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The CNC produces journalism on a variety of topics in Sarasota, Manatee and DeSoto counties for about a dozen media partners including newspapers, radio and television stations and magazines.

Pet-adoption program keeps older cats (and humans) in mind

Freddie loves to sit on her catio, and she prefers to go to a home with a catio or a safe, enclosed outdoor space she can enjoy.
Freddie loves to sit on her catio, and she prefers to go to a home with a catio or a safe, enclosed outdoor space she can enjoy.

Cat Depot is teaming up with national organization Seniors to Seniors.

Freddie has been enjoying her screened-in space at Cat Depot for more than 60 days now, waiting patiently for someone to sweep her away to a home in which she can spend her golden years.

At 12, Freddie is a friendly female domestic short hair available for adoption at Cat Depot, a free-roaming rescue, adoption and education center on 17th St. in Sarasota.

Freddie is one of a few Cat Depot residents who qualify for their Seniors to Seniors program.

The program, operated in partnership with national organization Pets for the Elderly – which raises funds to subsidize the cost of adoptions -- allows people 60 and older to adopt a cat that is 8 or older for a reduced adoption fee of $25. Cat Depot fees are normally between $75 and $100.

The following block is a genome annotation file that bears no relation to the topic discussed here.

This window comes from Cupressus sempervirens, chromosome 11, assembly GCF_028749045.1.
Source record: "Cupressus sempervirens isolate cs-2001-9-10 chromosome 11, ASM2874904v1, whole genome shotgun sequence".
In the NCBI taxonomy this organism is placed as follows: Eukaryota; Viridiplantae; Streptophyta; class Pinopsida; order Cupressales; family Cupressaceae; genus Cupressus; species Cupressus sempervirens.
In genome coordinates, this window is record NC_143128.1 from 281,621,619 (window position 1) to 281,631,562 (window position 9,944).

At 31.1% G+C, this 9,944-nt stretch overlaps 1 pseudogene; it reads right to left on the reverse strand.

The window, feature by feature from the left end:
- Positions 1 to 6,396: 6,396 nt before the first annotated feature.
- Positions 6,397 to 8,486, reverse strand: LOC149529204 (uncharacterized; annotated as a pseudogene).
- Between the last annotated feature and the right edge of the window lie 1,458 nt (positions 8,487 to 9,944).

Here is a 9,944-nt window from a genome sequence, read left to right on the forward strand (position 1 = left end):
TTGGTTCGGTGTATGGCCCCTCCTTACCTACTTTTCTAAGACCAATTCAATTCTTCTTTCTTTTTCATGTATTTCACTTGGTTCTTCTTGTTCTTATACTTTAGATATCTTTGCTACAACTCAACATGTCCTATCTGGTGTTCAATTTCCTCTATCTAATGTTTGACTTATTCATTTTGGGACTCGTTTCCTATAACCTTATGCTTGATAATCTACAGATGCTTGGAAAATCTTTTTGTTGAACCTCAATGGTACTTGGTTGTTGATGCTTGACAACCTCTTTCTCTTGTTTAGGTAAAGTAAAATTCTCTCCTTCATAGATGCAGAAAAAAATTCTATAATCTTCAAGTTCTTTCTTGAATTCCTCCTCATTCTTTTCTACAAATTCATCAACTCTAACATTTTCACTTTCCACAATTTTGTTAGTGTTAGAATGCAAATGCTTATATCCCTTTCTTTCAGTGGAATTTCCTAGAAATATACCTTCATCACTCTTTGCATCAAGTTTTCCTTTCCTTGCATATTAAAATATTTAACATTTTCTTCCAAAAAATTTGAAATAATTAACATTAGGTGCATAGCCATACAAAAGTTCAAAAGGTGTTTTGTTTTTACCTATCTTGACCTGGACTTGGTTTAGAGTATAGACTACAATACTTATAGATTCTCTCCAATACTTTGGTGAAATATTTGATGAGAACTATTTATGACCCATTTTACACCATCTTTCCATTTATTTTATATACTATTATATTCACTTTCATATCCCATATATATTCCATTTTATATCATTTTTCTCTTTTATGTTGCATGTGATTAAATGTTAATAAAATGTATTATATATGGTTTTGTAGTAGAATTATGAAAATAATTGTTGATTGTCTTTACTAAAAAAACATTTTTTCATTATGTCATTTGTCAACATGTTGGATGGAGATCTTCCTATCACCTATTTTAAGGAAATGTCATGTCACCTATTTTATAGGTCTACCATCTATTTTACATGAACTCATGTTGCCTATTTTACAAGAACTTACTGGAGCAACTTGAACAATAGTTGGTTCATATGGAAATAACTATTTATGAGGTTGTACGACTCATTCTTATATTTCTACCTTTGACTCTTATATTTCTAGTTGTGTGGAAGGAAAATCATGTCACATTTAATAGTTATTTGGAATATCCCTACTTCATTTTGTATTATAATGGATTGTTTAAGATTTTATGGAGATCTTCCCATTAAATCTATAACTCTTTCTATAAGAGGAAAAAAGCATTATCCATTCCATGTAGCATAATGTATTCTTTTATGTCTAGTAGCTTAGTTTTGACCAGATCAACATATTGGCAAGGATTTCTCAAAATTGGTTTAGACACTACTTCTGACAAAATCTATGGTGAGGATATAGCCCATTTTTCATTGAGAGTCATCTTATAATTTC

“You know, in someone who’s aging, they’re less able to get outside, they’re less able to connect socially, and having an animal can help offset that,” said Cat Depot Executive Director Susan Hanus. “And I think that people really care for animals, and that we as a society carry with us a sense of wanting to care for and take care of domestic animals.”

Hanus said caring for animals can have health benefits, especially for older pet owners. She points to research that connects animal ownership with better heart health, lower obesity levels, and lower rates of depression and loneliness.

The Seniors to Seniors program doesn’t just benefit humans, though.

Senior cats are typically harder to find homes for and that can lead to higher costs for shelters. Hanus said she thinks concerns about veterinary costs might push potential pet owners toward younger animals, adding Cat Depot is studying the phenomenon to better understand and address concerns about older pets.

The organization has placed about 20 cats in the program so far, and Hanus said they plan for the program to continue indefinitely.

“We’ve seen such a wonderful, benevolent response to it that we have no reason to stop it,” Hanus said. “The density of 65+ people living here is way over the national average, so the two things happen. One, you have seniors adopting … and two, you have senior cats being relinquished. So, whether you come in from the people end or you come in from the cat end, it's a win either way, no matter how you look at it.”

Cat Depot has three cats available for adoption who qualify for the Seniors to Seniors program, and they expect at least three more soon.

All of their adoptable cats can also be seen online at catdepot.org/adopt/.

Sarah Owens is a reporter for the Community News Collaborative. She can be reached at slowens@cncfl.org.

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